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What steps did you take in high school to start your journalism career?

I am Alex Torres, a 16 year old junior who is eager to start my sports journalism career. I always wanted to be a sports journalist because of my passion for sports and willing to start taking the necessary steps to start my writing career #sports #journalism

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Conor’s Answer

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I'm currently in a graduate program in Science Writing at MIT; it is technically a journalism program although obviously my field of focus as journalist is different from sports.


From what I see, journalism is changing fast, in fact, so much so that what it is like today will likely change dramatically by the time you are 22 and out of college.


It used to be that you did not have to have many qualifications to be a journalist, and that you could start at a small local paper, get some "clips" (published pieces with your name on it), and use that to "work your way up" to eventually write for a national magazine or newspaper. That is no longer the case.


Today there is more competition for less jobs in journalism because we are more connected online and a single piece of writing can be read by many more people. In other words, writing well has never been more important because more people are getting their information from fewer writers.


The way things are going, only the best journalists will get to keep their jobs but the ones who do so will be paid increasingly well as a result of their writing being read by more people.


So: what does this mean if you are 16?


I would say it means that to be a sports journalist you will need to demonstrate a lot of knowledge about the sports you want to cover, and be really, really good at writing, which is best accomplished by practice: writing for a school newspaper, writing a sports blog, etc.


In an ideal world you would play some of the sports you want to write about, for the rest of high school and in college, because that will give you instant credibility, but this is secondary to being able to write well.


Also, a college degree is essentially a prerequisite, so you might want to consider a school that is known for an outstanding undergraduate program in journalism like Northwestern, which would also give you connections and a way "in".


The hardest part will be starting out because getting noticed is never easy, but if you seek out and follow up with writing opportunities now, at an early age, you will have a high degree likelihood of success by the time you are out of college: not many people 'practice what they preach' for a long enough time period to realize the gains that the practice provides.

Thank you comment icon Nice post. I need to step up my game :) Gary Toscano
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Hannah’s Answer

Hi Alex. I'm not a journalist, but I do know a bit about writing - and one of the first lessons is Write Write Write! Whether you are writing something personal (a journal) or more public (starting a blog) try to do a little writing every day. Find ways now to get involved in journalism. Does your school have a newspaper? Or perhaps the city where you live? See if you can get involved with one of those, either as a writer or in some other way, to start learning about the world of journalism. Also, of course, read! Find a few journalists (or sports journalists in particular) to follow and read their stuff. This will help you learn what other people are writing about and see/learn about different writing styles. Good luck!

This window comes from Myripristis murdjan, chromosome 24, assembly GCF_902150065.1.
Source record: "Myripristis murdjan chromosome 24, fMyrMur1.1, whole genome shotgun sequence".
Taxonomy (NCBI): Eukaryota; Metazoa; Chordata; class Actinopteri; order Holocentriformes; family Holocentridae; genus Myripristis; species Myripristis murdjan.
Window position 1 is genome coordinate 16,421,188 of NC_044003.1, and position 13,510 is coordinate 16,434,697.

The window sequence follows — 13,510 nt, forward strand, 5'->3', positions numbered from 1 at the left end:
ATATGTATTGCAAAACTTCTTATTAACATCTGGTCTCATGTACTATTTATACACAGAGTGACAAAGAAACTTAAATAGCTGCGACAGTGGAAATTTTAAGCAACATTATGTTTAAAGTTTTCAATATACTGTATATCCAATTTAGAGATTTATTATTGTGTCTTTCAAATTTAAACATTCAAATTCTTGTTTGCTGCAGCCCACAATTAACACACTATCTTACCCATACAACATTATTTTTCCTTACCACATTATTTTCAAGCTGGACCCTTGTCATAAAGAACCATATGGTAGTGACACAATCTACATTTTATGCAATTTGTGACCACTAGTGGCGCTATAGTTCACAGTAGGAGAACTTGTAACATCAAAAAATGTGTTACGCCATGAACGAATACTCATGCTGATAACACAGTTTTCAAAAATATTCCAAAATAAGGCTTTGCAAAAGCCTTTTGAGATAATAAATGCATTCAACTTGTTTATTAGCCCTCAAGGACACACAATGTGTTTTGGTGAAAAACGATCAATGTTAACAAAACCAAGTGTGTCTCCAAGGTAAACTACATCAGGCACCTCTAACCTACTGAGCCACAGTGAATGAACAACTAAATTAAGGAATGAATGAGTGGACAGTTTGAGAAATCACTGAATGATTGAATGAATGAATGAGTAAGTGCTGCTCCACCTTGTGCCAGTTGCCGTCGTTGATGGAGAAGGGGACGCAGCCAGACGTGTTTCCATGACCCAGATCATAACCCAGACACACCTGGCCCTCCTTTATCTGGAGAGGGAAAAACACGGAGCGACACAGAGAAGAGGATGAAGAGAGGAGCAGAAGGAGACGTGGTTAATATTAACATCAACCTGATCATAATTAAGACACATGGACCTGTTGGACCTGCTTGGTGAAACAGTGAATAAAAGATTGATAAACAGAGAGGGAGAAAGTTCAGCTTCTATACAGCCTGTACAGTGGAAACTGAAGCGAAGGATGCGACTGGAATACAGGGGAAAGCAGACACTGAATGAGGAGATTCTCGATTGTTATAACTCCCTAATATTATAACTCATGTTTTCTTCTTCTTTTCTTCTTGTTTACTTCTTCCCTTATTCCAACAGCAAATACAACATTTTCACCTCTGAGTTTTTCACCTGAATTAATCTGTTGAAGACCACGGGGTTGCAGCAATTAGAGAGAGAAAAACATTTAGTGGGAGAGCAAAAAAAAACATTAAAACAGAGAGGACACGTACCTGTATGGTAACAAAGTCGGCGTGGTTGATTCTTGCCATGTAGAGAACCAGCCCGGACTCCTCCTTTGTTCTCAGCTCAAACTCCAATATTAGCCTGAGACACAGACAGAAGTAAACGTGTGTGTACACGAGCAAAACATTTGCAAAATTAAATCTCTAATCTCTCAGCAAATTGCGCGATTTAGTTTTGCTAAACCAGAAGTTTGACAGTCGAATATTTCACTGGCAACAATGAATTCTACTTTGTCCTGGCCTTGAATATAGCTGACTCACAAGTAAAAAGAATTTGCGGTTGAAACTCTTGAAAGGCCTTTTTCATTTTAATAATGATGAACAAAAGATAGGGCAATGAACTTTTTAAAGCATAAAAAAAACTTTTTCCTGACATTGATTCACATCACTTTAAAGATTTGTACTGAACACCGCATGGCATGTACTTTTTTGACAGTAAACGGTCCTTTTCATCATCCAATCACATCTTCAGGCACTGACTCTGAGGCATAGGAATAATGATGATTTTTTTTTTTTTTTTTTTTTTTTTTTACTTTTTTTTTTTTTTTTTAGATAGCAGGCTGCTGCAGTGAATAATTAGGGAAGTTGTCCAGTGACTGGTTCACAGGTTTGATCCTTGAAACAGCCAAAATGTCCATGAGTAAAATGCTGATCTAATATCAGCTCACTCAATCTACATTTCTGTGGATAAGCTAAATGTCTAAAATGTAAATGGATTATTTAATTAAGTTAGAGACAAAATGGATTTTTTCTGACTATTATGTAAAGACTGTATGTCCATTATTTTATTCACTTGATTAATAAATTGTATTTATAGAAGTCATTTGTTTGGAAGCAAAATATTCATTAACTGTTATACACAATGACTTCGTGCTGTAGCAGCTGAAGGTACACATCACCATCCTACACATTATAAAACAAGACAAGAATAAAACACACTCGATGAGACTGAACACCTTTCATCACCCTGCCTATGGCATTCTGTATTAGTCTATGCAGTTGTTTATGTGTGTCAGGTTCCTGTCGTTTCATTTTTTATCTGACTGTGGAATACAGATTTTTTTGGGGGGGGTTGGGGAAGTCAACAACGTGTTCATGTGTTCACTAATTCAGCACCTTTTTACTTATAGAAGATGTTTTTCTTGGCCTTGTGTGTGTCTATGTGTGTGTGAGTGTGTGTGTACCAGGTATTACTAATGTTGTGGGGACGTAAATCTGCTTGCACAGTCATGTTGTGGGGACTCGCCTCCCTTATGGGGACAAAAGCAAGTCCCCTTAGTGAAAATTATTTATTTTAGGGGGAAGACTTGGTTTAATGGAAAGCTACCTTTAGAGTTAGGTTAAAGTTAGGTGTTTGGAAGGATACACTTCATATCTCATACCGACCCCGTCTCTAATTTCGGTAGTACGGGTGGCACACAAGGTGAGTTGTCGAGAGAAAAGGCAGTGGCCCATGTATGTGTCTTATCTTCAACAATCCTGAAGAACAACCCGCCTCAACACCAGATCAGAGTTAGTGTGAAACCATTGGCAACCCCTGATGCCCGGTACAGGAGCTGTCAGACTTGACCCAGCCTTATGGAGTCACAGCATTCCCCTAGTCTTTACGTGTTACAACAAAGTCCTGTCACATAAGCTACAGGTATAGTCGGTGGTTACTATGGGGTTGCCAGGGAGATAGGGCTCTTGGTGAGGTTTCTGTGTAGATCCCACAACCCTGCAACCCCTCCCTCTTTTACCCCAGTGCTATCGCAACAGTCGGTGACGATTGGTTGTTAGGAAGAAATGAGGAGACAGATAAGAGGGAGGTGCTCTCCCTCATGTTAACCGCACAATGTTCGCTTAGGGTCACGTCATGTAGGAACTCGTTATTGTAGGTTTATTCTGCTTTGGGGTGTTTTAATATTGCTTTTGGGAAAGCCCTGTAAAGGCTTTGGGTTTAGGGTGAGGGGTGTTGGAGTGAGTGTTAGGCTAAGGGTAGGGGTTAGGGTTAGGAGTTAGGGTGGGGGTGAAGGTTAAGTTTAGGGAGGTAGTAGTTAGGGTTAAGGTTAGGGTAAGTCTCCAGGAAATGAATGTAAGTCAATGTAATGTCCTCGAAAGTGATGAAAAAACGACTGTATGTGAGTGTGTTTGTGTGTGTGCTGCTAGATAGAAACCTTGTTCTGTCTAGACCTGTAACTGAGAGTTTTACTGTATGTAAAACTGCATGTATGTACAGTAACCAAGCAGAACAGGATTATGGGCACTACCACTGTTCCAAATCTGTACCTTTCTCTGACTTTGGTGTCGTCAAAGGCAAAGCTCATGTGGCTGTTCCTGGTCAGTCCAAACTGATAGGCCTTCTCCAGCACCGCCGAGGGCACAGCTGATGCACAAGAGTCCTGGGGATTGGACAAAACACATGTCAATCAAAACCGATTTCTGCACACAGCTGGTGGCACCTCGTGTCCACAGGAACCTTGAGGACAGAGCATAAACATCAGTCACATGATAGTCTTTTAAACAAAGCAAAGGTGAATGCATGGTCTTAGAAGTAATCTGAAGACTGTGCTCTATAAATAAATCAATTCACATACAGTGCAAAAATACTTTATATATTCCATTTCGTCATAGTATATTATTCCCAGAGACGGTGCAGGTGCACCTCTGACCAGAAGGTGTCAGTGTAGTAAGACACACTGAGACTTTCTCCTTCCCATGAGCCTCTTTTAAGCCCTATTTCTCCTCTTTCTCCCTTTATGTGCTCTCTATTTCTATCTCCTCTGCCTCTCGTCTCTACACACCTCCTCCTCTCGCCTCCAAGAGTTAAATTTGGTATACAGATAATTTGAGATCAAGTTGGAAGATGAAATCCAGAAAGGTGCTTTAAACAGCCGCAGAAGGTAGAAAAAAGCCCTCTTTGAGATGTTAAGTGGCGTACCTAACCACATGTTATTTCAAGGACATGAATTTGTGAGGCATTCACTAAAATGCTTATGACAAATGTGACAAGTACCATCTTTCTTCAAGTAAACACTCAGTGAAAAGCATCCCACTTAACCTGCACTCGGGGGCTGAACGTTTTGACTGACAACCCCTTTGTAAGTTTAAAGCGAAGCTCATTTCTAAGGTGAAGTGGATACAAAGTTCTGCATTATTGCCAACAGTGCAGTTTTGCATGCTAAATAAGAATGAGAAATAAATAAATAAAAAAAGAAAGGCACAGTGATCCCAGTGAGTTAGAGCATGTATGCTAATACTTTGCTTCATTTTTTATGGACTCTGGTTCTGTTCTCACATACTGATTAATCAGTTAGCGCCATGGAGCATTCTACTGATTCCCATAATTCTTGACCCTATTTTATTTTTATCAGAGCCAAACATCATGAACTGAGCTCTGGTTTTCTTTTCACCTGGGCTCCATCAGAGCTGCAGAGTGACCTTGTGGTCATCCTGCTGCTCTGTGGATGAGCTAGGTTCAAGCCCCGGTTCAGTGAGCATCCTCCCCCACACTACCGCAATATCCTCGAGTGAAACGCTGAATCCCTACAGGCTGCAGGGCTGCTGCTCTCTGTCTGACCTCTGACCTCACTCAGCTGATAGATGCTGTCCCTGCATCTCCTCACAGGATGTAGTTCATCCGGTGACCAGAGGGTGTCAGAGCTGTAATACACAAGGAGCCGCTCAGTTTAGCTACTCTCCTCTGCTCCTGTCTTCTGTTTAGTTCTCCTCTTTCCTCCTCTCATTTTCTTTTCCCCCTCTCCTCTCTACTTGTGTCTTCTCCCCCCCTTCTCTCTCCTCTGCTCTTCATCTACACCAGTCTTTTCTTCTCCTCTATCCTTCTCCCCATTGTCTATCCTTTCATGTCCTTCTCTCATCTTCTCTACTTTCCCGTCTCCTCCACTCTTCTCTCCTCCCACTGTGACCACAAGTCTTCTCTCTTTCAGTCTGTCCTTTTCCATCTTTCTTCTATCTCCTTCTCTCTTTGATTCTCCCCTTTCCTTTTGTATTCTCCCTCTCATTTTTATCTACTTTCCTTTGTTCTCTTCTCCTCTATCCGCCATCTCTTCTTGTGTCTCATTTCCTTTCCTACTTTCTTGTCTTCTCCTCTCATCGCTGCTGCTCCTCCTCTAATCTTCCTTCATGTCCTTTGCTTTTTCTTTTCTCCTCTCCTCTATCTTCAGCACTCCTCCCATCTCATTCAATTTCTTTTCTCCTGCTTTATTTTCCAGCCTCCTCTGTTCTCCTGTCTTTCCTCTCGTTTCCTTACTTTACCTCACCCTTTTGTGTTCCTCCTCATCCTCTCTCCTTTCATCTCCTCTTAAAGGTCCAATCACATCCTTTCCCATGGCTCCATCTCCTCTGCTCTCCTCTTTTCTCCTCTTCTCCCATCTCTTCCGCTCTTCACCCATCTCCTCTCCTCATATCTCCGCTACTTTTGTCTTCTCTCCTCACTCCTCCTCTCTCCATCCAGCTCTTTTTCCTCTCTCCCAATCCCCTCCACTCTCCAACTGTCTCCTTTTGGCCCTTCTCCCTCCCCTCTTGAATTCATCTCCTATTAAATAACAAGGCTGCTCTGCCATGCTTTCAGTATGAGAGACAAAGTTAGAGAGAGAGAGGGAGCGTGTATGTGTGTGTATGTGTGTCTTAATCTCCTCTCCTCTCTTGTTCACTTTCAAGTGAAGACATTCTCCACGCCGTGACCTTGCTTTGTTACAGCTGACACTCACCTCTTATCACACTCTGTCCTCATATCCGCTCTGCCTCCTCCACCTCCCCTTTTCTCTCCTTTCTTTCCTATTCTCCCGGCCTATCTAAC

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Billy’s Answer

All I did was write for my high school paper. That's a good way to guage whether this is something you really want to do. But if you haven't or won't be able to do that, you are by no means underprepared. A ton of my colleagues never wrote for their high school paper, but got interested in journalism later on. The biggest thing to focus on is education and getting to college. You're last two years of college are really important for gaining experience, whether at a college paper, college TV or internships. And yes, journalism is evolving. Some newspapers are folding while news web sites are popping up. Advertising revenue from the Web is as of yet nowhere near what it was for print, causing many places to not pay real well or hire a lot. But as long as you follow what's going on in the industry, you'll be able to evolve with it. If you can learn to take good photos and shoot and edit videos to supplement you're writing, you'll be in great shape to get a job post-college.

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lori’s Answer

Getting a degree in Journalism is important, but not always a pre-requisite. I have a degree, but my job offers came primarily because I worked as a stringer early in my career. Stringers do not make much money, but the experience is golden. You learn to meet deadlines, as well as understanding what you can and cannot do.
Don't be so eager to make a name for yourself that you violate someone's trust. In addition to good writing skills, you have to have good judgement.
Working for a large daily newspaper is very different than working for a small-town publication.

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Roman’s Answer

I didn't get interested in journalism until I started working on my college newspaper. I found I had some talent, and it gave me confidence and I invested a lot of time in all communication opportunities, including internships and doing broadcasts for the local cable company. Practical experience is the most important educational tool you can get.

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